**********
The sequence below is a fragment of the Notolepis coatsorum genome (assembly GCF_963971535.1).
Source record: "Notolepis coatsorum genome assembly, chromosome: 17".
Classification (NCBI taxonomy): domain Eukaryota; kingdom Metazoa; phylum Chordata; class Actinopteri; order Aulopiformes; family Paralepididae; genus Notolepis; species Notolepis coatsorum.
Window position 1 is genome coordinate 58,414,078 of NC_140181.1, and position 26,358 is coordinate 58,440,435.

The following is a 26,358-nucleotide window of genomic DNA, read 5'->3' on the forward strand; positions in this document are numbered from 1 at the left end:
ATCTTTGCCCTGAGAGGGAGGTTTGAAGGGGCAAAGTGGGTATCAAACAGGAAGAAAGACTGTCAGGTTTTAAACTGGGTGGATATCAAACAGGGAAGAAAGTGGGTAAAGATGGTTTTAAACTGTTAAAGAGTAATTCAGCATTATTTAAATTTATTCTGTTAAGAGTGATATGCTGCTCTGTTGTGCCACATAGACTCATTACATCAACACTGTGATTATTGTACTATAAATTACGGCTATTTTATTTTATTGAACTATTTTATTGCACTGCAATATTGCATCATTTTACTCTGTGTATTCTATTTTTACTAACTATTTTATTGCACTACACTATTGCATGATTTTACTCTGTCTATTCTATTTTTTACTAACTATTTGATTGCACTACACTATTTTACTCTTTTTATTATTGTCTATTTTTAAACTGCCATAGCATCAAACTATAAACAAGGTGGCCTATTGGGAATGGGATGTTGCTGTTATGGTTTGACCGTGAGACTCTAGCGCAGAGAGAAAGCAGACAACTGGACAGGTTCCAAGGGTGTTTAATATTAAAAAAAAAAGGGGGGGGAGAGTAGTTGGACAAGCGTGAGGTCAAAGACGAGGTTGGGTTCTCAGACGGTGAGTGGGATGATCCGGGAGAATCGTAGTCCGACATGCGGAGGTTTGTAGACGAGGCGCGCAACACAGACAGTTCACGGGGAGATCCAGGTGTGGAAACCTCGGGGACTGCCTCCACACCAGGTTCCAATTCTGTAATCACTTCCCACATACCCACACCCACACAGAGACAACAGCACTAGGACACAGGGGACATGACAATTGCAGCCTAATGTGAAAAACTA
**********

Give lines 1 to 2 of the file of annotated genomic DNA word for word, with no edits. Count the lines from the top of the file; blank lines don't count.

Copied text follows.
The sequence below is a fragment of the Notolepis coatsorum genome (assembly GCF_963971535.1).
Source record: "Notolepis coatsorum genome assembly, chromosome: 17".